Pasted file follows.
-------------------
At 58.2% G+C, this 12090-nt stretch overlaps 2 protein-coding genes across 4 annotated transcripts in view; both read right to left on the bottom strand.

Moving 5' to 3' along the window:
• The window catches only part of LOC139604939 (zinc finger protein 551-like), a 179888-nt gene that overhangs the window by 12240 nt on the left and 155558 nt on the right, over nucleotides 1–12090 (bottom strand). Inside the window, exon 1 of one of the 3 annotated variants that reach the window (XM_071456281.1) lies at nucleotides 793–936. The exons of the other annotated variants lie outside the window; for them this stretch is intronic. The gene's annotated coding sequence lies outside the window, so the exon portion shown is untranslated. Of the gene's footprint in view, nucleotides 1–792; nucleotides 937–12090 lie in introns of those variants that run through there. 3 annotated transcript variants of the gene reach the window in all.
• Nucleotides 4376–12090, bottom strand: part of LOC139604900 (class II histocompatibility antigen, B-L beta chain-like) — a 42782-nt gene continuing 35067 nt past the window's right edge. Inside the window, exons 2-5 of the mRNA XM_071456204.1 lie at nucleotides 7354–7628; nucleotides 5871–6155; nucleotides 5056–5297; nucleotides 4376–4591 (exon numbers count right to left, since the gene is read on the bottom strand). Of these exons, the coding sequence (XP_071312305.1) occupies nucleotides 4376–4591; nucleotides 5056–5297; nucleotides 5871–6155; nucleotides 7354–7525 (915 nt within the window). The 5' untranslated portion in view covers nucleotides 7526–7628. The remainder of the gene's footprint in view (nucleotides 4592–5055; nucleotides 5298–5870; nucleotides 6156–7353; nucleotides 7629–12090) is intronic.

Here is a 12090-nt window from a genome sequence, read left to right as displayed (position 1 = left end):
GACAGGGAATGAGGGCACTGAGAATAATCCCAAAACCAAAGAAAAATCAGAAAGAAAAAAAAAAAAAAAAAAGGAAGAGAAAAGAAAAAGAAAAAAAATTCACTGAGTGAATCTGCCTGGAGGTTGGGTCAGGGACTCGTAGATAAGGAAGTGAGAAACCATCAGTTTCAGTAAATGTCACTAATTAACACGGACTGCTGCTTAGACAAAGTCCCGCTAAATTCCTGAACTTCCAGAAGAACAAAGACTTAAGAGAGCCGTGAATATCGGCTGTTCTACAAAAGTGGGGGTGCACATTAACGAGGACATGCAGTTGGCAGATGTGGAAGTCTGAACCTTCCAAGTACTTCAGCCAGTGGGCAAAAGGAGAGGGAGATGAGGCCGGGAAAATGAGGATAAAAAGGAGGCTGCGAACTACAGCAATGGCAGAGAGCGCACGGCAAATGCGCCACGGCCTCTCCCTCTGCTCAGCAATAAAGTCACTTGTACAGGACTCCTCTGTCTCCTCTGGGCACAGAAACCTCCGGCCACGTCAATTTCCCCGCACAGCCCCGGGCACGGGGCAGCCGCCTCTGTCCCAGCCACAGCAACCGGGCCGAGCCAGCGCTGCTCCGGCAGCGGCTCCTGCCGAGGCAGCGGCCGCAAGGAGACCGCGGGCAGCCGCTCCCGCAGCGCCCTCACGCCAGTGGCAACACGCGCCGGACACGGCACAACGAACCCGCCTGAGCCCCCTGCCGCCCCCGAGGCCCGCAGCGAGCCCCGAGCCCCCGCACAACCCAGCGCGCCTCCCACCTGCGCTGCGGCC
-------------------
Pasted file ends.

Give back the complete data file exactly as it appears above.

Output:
At 58.2% G+C, this 12090-nt stretch overlaps 2 protein-coding genes across 4 annotated transcripts in view; both read right to left on the bottom strand.

Moving 5' to 3' along the window:
• The window catches only part of LOC139604939 (zinc finger protein 551-like), a 179888-nt gene that overhangs the window by 12240 nt on the left and 155558 nt on the right, over nucleotides 1–12090 (bottom strand). Inside the window, exon 1 of one of the 3 annotated variants that reach the window (XM_071456281.1) lies at nucleotides 793–936. The exons of the other annotated variants lie outside the window; for them this stretch is intronic. The gene's annotated coding sequence lies outside the window, so the exon portion shown is untranslated. Of the gene's footprint in view, nucleotides 1–792; nucleotides 937–12090 lie in introns of those variants that run through there. 3 annotated transcript variants of the gene reach the window in all.
• Nucleotides 4376–12090, bottom strand: part of LOC139604900 (class II histocompatibility antigen, B-L beta chain-like) — a 42782-nt gene continuing 35067 nt past the window's right edge. Inside the window, exons 2-5 of the mRNA XM_071456204.1 lie at nucleotides 7354–7628; nucleotides 5871–6155; nucleotides 5056–5297; nucleotides 4376–4591 (exon numbers count right to left, since the gene is read on the bottom strand). Of these exons, the coding sequence (XP_071312305.1) occupies nucleotides 4376–4591; nucleotides 5056–5297; nucleotides 5871–6155; nucleotides 7354–7525 (915 nt within the window). The 5' untranslated portion in view covers nucleotides 7526–7628. The remainder of the gene's footprint in view (nucleotides 4592–5055; nucleotides 5298–5870; nucleotides 6156–7353; nucleotides 7629–12090) is intronic.

Here is a 12090-nt window from a genome sequence, read left to right as displayed (position 1 = left end):
GACAGGGAATGAGGGCACTGAGAATAATCCCAAAACCAAAGAAAAATCAGAAAGAAAAAAAAAAAAAAAAAAGGAAGAGAAAAGAAAAAGAAAAAAAATTCACTGAGTGAATCTGCCTGGAGGTTGGGTCAGGGACTCGTAGATAAGGAAGTGAGAAACCATCAGTTTCAGTAAATGTCACTAATTAACACGGACTGCTGCTTAGACAAAGTCCCGCTAAATTCCTGAACTTCCAGAAGAACAAAGACTTAAGAGAGCCGTGAATATCGGCTGTTCTACAAAAGTGGGGGTGCACATTAACGAGGACATGCAGTTGGCAGATGTGGAAGTCTGAACCTTCCAAGTACTTCAGCCAGTGGGCAAAAGGAGAGGGAGATGAGGCCGGGAAAATGAGGATAAAAAGGAGGCTGCGAACTACAGCAATGGCAGAGAGCGCACGGCAAATGCGCCACGGCCTCTCCCTCTGCTCAGCAATAAAGTCACTTGTACAGGACTCCTCTGTCTCCTCTGGGCACAGAAACCTCCGGCCACGTCAATTTCCCCGCACAGCCCCGGGCACGGGGCAGCCGCCTCTGTCCCAGCCACAGCAACCGGGCCGAGCCAGCGCTGCTCCGGCAGCGGCTCCTGCCGAGGCAGCGGCCGCAAGGAGACCGCGGGCAGCCGCTCCCGCAGCGCCCTCACGCCAGTGGCAACACGCGCCGGACACGGCACAACGAACCCGCCTGAGCCCCCTGCCGCCCCCGAGGCCCGCAGCGAGCCCCGAGCCCCCGCACAACCCAGCGCGCCTCCCACCTGCGCTGCGGCC